This is a fine idea, though changing the federal rules to require open file discovery is perhaps a bit overly optimistic given how the government in some districts will fight vehemently against any effort to get an iota more disclosure than Rule 16 demands, arguing that they will be severely prejudiced if forced to reveal their evidence as it will allow defense counsel to prepare. Think getting 1000 pages of 3500 material over the lunch break.
Open file discovery by the prosecution is one of the panaceas often urged to fix the Brady disclosure, and while it will certainly help, it’s a palliative, not a cure. There is a huge gap between agents uncovering evidence that undermines the prosecution and that finding its way into the government’s file. Not only do agents actively avoid discovery evidence that kills the case, but they dismiss as “obviously wrong” anything that doesn’t bolster their narrative, which creates a self-justifying cycle of concealment. It’s not Brady, it’s just worthless crap because it doesn’t prove the defendant guilty. So into the garbage it goes.
But this relies on the largesse of the prosecution to allow open file discovery, so I pushed my luck by asking Judge Kopf about districts where the government wasn’t so kind.
In answer to your question, one of the measures that might be adopted by federal trial judges throughout the nation is to adopt a uniform process for the referral of any violation of Brady to DOJ’s Office of Professional Responsibility. While I cannot go into detail because the matter is pending, I know from very recent experience that such referrals scare the living shit out of federal prosecutors. Any judge can trigger a mandatory referral by simply stating in an order the nature of the violation and demanding that the prosecutor’s behavior be subjected to an OPR investigation. Such an order might read like this,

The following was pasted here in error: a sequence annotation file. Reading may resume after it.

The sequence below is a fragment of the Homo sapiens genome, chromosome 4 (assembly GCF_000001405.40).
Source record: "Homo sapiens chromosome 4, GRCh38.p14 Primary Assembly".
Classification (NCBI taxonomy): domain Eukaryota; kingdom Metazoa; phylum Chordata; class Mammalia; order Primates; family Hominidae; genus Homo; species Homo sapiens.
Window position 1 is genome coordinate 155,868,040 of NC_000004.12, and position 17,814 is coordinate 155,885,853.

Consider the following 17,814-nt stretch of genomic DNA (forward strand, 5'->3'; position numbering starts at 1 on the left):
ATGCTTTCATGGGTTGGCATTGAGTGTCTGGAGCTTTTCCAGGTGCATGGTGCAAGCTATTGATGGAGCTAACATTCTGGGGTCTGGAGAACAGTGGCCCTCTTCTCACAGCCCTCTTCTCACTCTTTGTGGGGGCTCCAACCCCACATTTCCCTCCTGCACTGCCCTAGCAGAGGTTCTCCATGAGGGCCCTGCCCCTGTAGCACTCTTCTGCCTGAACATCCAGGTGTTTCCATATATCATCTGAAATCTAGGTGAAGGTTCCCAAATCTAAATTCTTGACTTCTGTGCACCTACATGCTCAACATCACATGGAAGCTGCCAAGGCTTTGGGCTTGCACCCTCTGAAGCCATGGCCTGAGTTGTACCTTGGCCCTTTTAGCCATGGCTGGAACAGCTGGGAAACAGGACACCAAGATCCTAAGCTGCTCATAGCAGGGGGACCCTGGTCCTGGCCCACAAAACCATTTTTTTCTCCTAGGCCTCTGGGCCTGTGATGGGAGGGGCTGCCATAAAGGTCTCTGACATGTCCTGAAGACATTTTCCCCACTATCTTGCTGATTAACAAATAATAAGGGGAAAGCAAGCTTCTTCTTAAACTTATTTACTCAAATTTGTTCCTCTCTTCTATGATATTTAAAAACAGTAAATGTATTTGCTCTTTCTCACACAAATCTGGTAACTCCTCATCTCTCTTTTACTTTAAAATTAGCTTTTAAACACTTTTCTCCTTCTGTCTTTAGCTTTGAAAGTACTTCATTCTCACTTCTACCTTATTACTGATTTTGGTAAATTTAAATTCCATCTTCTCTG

“The Court having found a violation of the requirement of Brady v. Maryland due to the nondisclosure of X by prosecutor Y, the United States Attorney for the District of Nebraska and AUSA Y are ordered to report this violation to the Department of Justice’s Office of Professional Responsibility. The results of the investigation shall in turn be made available to the undersigned and the Chief Judge of this court by the United States Attorney and further action, including disbarment of AUSA Y. from the practice of law in this court, may ensue.”